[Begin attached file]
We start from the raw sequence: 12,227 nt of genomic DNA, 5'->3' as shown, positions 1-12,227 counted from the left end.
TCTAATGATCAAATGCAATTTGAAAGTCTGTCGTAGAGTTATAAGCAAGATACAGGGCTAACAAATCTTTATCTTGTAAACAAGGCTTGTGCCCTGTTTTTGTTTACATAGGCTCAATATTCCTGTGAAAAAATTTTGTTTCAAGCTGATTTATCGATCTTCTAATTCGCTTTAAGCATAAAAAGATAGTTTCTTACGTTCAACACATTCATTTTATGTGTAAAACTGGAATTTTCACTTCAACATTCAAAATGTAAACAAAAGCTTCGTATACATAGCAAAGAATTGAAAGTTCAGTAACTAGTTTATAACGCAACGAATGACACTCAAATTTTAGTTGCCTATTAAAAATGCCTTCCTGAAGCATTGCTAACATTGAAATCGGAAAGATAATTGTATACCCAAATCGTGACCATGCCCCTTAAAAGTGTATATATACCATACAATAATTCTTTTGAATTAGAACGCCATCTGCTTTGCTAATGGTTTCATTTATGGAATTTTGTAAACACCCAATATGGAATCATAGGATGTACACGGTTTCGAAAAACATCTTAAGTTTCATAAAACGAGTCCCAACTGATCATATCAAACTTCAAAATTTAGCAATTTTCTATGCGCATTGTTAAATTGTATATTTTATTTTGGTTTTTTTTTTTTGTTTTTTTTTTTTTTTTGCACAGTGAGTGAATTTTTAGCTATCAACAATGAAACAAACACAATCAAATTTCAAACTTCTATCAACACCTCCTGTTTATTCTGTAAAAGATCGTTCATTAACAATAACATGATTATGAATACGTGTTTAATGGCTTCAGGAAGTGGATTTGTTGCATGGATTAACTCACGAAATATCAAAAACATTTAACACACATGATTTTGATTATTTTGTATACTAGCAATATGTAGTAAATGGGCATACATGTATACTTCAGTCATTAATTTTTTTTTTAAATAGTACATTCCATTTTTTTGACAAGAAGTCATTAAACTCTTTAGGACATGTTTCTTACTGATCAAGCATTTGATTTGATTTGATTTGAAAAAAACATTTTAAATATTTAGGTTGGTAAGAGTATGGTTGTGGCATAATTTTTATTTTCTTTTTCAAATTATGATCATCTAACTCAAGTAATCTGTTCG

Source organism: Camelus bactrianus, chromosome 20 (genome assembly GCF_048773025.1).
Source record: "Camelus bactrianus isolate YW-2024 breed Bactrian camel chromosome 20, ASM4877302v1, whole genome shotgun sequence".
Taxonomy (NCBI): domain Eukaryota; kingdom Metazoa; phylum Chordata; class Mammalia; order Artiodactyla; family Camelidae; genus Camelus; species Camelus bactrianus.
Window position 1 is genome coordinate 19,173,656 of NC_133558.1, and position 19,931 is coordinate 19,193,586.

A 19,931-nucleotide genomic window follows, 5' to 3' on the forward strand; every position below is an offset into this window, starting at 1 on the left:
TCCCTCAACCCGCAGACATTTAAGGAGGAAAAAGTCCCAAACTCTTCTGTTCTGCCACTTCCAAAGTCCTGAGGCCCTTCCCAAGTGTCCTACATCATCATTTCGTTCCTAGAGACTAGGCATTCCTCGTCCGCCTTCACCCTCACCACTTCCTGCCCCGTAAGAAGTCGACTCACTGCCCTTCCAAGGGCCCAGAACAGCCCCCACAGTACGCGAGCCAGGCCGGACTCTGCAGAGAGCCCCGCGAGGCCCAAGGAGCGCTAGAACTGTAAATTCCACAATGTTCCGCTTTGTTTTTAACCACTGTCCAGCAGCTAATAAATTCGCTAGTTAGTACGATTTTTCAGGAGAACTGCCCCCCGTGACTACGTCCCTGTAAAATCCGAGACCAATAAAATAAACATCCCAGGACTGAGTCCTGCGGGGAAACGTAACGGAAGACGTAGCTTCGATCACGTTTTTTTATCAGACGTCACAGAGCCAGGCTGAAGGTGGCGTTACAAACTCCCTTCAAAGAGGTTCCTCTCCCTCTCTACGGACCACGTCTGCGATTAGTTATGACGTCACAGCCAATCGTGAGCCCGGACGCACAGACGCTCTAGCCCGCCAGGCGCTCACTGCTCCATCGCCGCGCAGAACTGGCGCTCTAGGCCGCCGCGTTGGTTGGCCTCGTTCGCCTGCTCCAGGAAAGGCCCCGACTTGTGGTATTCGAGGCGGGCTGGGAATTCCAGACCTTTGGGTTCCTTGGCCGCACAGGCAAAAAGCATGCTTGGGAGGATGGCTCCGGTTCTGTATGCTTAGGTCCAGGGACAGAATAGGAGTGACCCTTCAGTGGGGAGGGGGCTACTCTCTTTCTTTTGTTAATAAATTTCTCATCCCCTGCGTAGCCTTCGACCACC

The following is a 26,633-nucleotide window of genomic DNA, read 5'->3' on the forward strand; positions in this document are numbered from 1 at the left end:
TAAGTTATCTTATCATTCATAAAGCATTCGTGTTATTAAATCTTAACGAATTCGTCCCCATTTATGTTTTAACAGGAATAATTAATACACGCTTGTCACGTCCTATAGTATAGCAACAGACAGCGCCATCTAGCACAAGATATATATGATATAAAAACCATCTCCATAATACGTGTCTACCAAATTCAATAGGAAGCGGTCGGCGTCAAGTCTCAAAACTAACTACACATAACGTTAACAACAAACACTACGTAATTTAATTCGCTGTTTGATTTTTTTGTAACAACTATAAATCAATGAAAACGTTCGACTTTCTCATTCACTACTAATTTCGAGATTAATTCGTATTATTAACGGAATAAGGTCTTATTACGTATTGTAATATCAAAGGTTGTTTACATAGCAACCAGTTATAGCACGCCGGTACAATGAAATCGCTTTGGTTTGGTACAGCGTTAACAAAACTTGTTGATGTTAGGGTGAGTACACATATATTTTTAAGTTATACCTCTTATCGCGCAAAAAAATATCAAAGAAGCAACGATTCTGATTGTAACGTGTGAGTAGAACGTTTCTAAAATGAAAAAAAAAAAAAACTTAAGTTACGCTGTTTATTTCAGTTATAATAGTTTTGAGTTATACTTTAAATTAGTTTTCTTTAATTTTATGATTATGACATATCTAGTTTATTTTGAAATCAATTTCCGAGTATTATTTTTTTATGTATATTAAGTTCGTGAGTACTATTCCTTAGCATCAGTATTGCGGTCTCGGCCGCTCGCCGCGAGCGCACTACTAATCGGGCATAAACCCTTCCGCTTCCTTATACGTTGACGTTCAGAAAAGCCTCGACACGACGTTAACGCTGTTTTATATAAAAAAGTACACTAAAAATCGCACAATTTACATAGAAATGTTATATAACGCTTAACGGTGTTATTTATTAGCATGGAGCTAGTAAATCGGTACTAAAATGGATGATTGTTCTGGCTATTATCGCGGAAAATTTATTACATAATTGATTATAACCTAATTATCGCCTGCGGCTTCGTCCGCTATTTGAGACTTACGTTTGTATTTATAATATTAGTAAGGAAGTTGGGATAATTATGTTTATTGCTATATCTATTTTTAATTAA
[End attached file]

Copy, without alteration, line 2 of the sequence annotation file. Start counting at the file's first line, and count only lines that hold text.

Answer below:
TCTAATGATCAAATGCAATTTGAAAGTCTGTCGTAGAGTTATAAGCAAGATACAGGGCTAACAAATCTTTATCTTGTAAACAAGGCTTGTGCCCTGTTTTTGTTTACATAGGCTCAATATTCCTGTGAAAAAATTTTGTTTCAAGCTGATTTATCGATCTTCTAATTCGCTTTAAGCATAAAAAGATAGTTTCTTACGTTCAACACATTCATTTTATGTGTAAAACTGGAATTTTCACTTCAACATTCAAAATGTAAACAAAAGCTTCGTATACATAGCAAAGAATTGAAAGTTCAGTAACTAGTTTATAACGCAACGAATGACACTCAAATTTTAGTTGCCTATTAAAAATGCCTTCCTGAAGCATTGCTAACATTGAAATCGGAAAGATAATTGTATACCCAAATCGTGACCATGCCCCTTAAAAGTGTATATATACCATACAATAATTCTTTTGAATTAGAACGCCATCTGCTTTGCTAATGGTTTCATTTATGGAATTTTGTAAACACCCAATATGGAATCATAGGATGTACACGGTTTCGAAAAACATCTTAAGTTTCATAAAACGAGTCCCAACTGATCATATCAAACTTCAAAATTTAGCAATTTTCTATGCGCATTGTTAAATTGTATATTTTATTTTGGTTTTTTTTTTTTGTTTTTTTTTTTTTTTTGCACAGTGAGTGAATTTTTAGCTATCAACAATGAAACAAACACAATCAAATTTCAAACTTCTATCAACACCTCCTGTTTATTCTGTAAAAGATCGTTCATTAACAATAACATGATTATGAATACGTGTTTAATGGCTTCAGGAAGTGGATTTGTTGCATGGATTAACTCACGAAATATCAAAAACATTTAACACACATGATTTTGATTATTTTGTATACTAGCAATATGTAGTAAATGGGCATACATGTATACTTCAGTCATTAATTTTTTTTTTAAATAGTACATTCCATTTTTTTGACAAGAAGTCATTAAACTCTTTAGGACATGTTTCTTACTGATCAAGCATTTGATTTGATTTGATTTGAAAAAAACATTTTAAATATTTAGGTTGGTAAGAGTATGGTTGTGGCATAATTTTTATTTTCTTTTTCAAATTATGATCATCTAACTCAAGTAATCTGTTCG